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BHBM Tax Law Alert | SBA Issues Guidance Regarding Application of PPP to Partnerships and Self-Employed

Posted on by Baldwin, Haspel, Burke & Mayer


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SBA Issues Guidance Regarding Application of Paycheck Protection Program Rules to Partnerships and Other Self-Employed Individuals

There has been some confusion over the eligibility and reporting requirements for partners in partnerships and other self-employed individuals with respect to the applications required under the “Paycheck Protection Program” (the “PPP”)[1].  On April 14, 2020, the SBA released a supplement (the “Rule”) to the initial PPP Interim Final Rule, published on April 2, 2020 which provides clarity on some of these issues.

Clarification Regarding Self-Employment Income

A. PPP Loan Eligibility for Partners in Partnerships

Prior to issuance of the Rule, it was unclear whether partners in a partnership were eligible for a PPP loan in their individual right or if the draws or income allocated to the partner should instead be included as qualified “payroll costs” for purposes of the PPP loan of the respective partnership.

The Rule clarifies that the self-employment income of active partners[2] from a partnership should be reported as a payroll cost, up to $100,000 annualized, on a PPP loan application filed by or on behalf of the partnership, and that the partner cannot submit a separate PPP loan application for himself or herself as a self-employed individual in connection with the income from the partnership.

For PPP purposes, members of an LLC taxed as a partnership for tax purposes should be treated in the same manner as partners of a partnership, and references in the Rule indicate the same.

B. PPP Loan Eligibility for Self-Employed Individuals

In addition, the Rule clarifies that an individual with self-employment income (such as an independent contractor or a sole proprietor) is eligible for a PPP loan if all of the following apply:

(1) He or she was in operation on February 15, 2020;

(2) His or her principal place of residence is in the United States; and

(3) He or she filed or will file a Form 1040 Schedule C for 2019.

C. Maximum Loan Amount

The maximum loan amount for a self-employed individual with no employees is determined by:

(1) taking the net profit amount from the individual’s 2019 IRS Form 1040 (if the amount is over $100,000, the amount is reduced to $100,000),

(2) dividing the net profit amount by 12 to find the average monthly net profit amount, and

(3) multiplying the average monthly net profit amount by 2.5.

The process for determining the maximum loan amount for a self-employed individual who has employees uses the same general formula but also takes into consideration payments made to employees whose principal residence is in the U.S., employee contributions for health insurance and other fringe benefits, employer health insurance contributions, employer retirement contributions, and state and local taxes assessed on employee compensation.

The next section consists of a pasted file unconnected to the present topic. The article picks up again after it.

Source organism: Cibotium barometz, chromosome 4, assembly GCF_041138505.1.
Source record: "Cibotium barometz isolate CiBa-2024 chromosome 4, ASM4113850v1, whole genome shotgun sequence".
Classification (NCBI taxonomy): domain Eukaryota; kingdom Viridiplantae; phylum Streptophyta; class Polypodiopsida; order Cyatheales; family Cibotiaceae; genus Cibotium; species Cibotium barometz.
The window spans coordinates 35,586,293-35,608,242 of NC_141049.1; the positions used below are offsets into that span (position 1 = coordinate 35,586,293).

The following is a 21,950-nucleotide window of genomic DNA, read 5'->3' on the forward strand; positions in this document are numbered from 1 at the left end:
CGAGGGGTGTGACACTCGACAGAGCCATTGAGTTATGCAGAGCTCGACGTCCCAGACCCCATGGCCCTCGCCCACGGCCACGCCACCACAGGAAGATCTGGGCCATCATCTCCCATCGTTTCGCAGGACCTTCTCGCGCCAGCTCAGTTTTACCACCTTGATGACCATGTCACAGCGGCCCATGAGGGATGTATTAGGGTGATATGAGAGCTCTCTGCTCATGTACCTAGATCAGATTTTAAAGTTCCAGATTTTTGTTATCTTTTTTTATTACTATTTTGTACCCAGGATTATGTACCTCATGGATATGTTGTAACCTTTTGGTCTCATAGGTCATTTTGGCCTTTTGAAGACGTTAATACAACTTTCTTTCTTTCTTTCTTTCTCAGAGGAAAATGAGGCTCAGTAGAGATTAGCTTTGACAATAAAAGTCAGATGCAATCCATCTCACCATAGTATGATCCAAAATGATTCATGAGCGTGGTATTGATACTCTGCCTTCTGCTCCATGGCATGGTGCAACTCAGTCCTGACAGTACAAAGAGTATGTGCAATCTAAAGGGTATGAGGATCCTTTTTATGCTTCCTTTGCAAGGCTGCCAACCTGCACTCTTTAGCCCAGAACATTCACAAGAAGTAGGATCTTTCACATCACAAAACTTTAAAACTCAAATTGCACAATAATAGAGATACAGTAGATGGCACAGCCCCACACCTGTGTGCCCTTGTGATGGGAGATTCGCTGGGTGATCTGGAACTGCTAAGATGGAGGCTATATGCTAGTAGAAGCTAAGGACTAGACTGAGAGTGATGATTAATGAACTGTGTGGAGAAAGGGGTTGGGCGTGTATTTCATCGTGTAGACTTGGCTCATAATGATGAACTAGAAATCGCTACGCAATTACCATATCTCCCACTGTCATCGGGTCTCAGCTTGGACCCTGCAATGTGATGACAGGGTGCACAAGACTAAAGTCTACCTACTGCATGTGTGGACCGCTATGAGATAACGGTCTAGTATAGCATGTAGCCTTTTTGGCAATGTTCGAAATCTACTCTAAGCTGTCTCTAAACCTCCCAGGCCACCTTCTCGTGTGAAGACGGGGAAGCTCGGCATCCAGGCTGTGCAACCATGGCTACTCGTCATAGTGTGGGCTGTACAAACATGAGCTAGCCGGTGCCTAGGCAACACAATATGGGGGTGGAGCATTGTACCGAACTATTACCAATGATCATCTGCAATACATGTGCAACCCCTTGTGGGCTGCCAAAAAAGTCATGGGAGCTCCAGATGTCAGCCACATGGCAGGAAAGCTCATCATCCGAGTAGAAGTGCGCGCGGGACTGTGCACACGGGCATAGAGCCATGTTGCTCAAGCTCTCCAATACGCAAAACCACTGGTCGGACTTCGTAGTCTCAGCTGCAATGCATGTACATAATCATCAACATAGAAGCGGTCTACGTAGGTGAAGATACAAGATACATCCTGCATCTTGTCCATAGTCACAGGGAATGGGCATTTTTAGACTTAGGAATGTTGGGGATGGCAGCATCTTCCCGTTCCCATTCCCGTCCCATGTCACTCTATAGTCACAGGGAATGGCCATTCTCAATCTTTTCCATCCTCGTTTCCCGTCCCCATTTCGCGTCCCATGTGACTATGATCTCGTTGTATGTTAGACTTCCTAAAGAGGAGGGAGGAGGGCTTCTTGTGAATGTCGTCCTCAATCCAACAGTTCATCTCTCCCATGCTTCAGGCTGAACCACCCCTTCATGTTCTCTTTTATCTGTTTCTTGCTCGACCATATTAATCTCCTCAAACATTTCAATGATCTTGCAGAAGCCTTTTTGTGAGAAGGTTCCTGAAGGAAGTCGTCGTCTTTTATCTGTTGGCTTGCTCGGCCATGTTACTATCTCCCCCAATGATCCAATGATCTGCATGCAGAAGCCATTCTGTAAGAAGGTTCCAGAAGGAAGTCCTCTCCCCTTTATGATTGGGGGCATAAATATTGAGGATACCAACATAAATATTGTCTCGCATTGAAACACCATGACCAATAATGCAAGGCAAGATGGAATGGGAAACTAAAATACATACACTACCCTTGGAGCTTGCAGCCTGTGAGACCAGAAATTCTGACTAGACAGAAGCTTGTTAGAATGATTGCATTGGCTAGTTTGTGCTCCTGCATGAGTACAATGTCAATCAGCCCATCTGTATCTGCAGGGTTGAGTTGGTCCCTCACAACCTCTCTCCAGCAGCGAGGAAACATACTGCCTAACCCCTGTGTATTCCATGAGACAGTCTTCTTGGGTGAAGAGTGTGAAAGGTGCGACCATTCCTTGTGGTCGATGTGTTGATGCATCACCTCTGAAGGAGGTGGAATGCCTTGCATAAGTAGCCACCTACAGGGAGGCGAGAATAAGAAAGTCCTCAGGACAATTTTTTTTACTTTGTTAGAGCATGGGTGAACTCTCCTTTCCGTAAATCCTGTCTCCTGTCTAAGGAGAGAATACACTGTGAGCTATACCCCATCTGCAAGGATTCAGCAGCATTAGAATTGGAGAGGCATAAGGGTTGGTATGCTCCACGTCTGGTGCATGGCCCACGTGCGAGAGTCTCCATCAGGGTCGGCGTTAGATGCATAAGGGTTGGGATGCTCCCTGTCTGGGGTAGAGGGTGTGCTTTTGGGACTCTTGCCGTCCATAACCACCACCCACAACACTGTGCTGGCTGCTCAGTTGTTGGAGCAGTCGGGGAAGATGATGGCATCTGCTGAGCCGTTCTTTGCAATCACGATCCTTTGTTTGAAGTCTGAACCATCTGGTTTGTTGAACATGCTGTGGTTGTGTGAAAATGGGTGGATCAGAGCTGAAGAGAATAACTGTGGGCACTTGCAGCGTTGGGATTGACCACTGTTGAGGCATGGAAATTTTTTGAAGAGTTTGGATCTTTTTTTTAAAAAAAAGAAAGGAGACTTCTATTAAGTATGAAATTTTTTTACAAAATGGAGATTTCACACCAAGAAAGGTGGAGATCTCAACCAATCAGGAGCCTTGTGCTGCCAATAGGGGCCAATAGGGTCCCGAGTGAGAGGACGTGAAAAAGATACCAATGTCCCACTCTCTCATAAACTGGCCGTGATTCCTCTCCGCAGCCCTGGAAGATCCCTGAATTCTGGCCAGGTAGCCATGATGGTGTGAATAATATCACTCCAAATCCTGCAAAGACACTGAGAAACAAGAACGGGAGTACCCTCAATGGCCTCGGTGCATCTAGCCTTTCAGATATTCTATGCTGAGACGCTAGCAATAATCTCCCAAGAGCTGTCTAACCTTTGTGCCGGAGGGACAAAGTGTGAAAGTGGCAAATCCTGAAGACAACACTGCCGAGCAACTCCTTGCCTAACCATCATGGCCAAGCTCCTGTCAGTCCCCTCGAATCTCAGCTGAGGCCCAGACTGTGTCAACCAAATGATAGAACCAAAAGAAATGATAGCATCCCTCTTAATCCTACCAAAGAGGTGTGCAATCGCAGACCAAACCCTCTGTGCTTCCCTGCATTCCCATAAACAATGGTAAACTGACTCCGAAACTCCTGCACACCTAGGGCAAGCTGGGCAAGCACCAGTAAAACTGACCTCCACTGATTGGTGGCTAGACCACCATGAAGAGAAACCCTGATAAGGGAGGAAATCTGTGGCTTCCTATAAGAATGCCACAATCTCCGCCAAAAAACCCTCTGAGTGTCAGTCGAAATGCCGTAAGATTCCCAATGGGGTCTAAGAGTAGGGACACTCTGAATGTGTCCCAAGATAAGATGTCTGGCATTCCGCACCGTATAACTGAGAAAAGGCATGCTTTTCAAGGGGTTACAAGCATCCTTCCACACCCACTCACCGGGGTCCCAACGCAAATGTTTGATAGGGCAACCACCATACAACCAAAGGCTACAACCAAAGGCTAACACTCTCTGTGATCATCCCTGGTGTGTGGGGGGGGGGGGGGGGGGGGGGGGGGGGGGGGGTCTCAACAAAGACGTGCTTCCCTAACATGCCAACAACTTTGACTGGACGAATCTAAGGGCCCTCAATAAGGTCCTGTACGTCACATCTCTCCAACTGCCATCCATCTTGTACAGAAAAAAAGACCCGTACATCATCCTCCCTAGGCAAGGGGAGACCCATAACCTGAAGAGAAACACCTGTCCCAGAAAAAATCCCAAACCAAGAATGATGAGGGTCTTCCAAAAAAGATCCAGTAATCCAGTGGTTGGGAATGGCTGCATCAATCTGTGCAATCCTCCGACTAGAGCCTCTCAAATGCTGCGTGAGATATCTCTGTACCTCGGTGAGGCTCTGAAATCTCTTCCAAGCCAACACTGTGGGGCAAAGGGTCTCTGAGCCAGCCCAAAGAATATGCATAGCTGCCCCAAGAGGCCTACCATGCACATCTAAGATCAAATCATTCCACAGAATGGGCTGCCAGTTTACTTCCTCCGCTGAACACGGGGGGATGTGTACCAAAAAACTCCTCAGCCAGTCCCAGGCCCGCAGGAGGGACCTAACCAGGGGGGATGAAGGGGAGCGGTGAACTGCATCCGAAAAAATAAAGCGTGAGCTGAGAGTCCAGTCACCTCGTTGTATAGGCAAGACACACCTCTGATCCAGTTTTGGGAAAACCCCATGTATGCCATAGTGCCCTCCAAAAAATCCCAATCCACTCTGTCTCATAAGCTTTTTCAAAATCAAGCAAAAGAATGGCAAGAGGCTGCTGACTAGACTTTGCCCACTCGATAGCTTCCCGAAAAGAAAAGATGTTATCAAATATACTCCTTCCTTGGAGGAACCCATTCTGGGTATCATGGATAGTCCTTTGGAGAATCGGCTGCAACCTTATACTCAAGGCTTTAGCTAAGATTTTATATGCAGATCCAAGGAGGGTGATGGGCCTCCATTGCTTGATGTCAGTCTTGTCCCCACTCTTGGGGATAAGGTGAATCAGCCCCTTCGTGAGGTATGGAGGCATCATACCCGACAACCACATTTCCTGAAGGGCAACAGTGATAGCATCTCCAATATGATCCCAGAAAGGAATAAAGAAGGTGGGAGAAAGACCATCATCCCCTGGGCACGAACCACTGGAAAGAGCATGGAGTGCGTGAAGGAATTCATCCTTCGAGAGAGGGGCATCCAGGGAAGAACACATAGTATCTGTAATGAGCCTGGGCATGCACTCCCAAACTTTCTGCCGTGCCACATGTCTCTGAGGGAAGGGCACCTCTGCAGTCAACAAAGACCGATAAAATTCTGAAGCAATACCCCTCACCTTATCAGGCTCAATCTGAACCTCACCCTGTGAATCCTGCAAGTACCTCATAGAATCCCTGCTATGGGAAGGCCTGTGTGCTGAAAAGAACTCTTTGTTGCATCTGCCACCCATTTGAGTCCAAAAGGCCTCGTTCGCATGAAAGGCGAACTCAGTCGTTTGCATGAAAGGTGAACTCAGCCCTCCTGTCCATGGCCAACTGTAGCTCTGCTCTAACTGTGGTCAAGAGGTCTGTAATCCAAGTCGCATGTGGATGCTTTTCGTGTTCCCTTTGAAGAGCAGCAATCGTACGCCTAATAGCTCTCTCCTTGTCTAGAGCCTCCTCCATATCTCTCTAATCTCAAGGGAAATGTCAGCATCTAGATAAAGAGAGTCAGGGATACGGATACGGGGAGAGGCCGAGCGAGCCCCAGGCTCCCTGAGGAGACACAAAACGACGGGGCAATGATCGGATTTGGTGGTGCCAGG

D. Permitted Uses of PPP Loan Proceeds

Self-employed individuals who receive a PPP loan may use the proceeds for owner compensation replacement (subject to any applicable cap) as well as for other specified uses set forth in the Rule (e.g., certain employee payroll costs, mortgage interest payments, business rent payments, business utility payments, and interest payments on any other debt obligations that were incurred before February 15, 2020 (though such amounts are not eligible for loan forgiveness).

It should be noted that an individual’s use of loan proceeds is limited to the types of allowable uses for which the borrower made expenditures in 2019.

Additionally, at least 75% of the PPP loan proceeds must be used for payroll costs.

E. Loan Forgiveness

The amount of loan forgiveness can be up to the full principal amount of the loan plus accrued interest, and 75% of the amount forgiven must be attributable to payroll costs.

For individuals with self-employment income who file a Schedule C, the forgiveness of owner compensation replacement is limited to eight weeks’ worth of 2019 net profit.

[1] Please note that the $349 billion in initial funding for the PPP has been depleted. Congress is currently considering allocating additional funds for the PPP, though no legislation has been enacted in connection with additional funding at this time.

[2] Please note that actual text of the Rule uses the term “general active partner”; however, we are of the belief that this provision of the Rule applies to “active partners” in a partnership. This interpretation may be subject to change based on further SBA guidance.

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